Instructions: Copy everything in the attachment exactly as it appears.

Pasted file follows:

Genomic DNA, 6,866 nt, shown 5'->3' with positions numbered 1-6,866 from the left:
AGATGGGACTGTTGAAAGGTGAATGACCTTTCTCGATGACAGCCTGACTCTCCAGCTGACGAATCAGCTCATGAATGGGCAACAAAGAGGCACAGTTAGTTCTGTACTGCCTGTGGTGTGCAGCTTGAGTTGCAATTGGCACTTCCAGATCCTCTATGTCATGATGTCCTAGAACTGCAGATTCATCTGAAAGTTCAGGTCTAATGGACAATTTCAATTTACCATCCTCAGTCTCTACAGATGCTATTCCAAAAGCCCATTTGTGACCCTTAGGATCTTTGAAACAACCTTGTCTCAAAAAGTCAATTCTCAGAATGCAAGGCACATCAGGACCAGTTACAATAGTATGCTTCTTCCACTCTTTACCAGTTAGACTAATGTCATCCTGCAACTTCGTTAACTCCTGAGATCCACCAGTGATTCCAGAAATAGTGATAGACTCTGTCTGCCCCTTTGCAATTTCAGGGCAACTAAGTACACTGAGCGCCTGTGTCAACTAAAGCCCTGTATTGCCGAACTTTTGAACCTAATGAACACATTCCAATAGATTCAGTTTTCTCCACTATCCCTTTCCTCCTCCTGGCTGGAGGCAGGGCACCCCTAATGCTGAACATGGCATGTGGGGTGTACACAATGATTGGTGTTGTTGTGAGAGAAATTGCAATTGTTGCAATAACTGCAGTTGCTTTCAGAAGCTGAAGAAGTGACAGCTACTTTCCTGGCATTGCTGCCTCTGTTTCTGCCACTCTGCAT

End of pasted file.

Genomic DNA, 6,866 nt, shown 5'->3' with positions numbered 1-6,866 from the left:
AGATGGGACTGTTGAAAGGTGAATGACCTTTCTCGATGACAGCCTGACTCTCCAGCTGACGAATCAGCTCATGAATGGGCAACAAAGAGGCACAGTTAGTTCTGTACTGCCTGTGGTGTGCAGCTTGAGTTGCAATTGGCACTTCCAGATCCTCTATGTCATGATGTCCTAGAACTGCAGATTCATCTGAAAGTTCAGGTCTAATGGACAATTTCAATTTACCATCCTCAGTCTCTACAGATGCTATTCCAAAAGCCCATTTGTGACCCTTAGGATCTTTGAAACAACCTTGTCTCAAAAAGTCAATTCTCAGAATGCAAGGCACATCAGGACCAGTTACAATAGTATGCTTCTTCCACTCTTTACCAGTTAGACTAATGTCATCCTGCAACTTCGTTAACTCCTGAGATCCACCAGTGATTCCAGAAATAGTGATAGACTCTGTCTGCCCCTTTGCAATTTCAGGGCAACTAAGTACACTGAGCGCCTGTGTCAACTAAAGCCCTGTATTGCCGAACTTTTGAACCTAATGAACACATTCCAATAGATTCAGTTTTCTCCACTATCCCTTTCCTCCTCCTGGCTGGAGGCAGGGCACCCCTAATGCTGAACATGGCATGTGGGGTGTACACAATGATTGGTGTTGTTGTGAGAGAAATTGCAATTGTTGCAATAACTGCAGTTGCTTTCAGAAGCTGAAGAAGTGACAGCTACTTTCCTGGCATTGCTGCCTCTGTTTCTGCCACTCTGCAT